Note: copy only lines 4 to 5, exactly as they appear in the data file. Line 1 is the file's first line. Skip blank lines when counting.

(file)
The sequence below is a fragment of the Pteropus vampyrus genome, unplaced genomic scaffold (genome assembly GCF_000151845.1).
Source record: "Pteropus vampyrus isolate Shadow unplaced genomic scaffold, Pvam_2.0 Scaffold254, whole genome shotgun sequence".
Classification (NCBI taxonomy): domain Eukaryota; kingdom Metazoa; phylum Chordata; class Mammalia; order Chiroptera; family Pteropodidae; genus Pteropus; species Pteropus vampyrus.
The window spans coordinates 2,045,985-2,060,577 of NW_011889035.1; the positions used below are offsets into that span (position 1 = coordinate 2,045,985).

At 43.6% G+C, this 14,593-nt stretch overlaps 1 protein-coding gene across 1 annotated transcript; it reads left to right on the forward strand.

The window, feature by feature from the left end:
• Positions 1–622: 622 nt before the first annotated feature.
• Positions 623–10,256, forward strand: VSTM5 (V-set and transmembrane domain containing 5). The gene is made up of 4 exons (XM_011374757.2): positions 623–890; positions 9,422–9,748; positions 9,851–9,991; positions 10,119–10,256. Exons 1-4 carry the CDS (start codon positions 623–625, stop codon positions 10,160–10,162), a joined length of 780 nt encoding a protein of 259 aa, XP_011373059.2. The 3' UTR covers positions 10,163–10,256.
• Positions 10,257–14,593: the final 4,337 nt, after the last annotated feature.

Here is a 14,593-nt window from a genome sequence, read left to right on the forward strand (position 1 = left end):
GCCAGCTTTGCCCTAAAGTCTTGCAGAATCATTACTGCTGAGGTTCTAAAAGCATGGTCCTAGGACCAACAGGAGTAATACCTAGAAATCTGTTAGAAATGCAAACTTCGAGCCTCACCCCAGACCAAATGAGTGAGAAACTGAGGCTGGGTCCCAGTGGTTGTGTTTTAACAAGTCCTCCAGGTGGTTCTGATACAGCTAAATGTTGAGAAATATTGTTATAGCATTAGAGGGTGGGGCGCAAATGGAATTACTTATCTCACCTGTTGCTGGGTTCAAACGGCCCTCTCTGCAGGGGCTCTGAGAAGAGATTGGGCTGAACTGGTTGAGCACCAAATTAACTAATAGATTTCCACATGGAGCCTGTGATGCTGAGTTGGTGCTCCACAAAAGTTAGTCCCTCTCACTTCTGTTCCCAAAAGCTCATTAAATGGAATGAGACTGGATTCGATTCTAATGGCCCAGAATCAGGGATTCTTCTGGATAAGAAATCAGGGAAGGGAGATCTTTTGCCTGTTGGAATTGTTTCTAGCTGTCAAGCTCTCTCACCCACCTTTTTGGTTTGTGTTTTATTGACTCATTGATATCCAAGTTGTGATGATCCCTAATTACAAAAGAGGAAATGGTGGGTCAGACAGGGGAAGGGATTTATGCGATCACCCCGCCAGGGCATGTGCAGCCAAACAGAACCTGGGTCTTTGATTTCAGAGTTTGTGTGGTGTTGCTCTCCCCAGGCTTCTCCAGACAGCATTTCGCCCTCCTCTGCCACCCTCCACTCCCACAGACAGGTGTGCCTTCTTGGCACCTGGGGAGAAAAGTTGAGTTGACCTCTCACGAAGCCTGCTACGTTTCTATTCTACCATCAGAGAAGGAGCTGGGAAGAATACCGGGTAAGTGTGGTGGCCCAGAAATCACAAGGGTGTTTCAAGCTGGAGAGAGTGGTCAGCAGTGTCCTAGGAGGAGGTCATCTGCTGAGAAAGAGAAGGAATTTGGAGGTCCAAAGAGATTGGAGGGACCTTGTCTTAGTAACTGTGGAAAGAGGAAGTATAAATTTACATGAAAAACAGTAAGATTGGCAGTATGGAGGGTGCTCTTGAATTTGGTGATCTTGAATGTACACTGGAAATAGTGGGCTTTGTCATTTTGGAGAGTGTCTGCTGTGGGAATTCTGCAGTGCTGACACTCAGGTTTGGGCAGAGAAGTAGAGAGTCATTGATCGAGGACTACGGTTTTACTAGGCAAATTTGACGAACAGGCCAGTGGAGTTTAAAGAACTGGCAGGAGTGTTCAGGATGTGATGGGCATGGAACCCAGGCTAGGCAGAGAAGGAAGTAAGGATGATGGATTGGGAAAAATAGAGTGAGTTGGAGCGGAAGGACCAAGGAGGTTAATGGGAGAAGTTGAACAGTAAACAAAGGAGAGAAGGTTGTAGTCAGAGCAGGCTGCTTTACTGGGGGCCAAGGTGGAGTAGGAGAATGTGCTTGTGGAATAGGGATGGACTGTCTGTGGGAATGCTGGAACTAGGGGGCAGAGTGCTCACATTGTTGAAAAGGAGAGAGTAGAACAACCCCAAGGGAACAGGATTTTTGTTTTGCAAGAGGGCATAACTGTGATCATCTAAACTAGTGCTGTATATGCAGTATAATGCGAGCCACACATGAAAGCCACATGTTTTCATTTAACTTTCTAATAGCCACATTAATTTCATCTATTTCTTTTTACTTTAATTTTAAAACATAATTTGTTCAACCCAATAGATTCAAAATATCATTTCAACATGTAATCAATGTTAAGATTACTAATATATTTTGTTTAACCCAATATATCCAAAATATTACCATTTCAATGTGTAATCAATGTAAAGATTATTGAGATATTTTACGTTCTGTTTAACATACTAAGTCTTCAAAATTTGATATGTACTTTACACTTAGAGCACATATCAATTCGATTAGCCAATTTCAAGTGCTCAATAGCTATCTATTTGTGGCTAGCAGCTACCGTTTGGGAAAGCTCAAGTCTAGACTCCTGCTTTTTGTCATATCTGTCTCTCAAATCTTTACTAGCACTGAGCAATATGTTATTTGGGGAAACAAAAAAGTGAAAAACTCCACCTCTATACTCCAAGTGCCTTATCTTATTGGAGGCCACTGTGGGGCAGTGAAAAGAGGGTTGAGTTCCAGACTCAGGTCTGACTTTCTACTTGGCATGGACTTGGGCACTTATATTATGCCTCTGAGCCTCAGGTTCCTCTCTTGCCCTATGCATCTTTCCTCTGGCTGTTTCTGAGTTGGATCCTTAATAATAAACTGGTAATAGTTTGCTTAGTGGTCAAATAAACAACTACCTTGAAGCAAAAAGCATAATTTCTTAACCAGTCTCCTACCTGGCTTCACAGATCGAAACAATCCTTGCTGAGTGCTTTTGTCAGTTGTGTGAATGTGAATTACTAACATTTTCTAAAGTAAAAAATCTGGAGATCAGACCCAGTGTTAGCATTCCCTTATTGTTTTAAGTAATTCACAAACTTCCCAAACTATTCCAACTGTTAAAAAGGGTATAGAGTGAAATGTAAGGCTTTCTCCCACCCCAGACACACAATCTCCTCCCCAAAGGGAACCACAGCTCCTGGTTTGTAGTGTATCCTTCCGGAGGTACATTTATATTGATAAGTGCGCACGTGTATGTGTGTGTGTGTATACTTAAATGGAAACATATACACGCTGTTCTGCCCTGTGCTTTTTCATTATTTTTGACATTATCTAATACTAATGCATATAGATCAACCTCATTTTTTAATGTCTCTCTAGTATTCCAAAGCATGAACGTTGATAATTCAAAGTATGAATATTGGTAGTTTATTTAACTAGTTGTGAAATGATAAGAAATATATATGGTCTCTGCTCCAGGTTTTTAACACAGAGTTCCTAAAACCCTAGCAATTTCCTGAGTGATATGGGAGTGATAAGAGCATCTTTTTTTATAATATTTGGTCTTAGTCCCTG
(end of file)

The window spans coordinates 2,045,985-2,060,577 of NW_011889035.1; the positions used below are offsets into that span (position 1 = coordinate 2,045,985).

At 43.6% G+C, this 14,593-nt stretch overlaps 1 protein-coding gene across 1 annotated transcript; it reads left to right on the forward strand.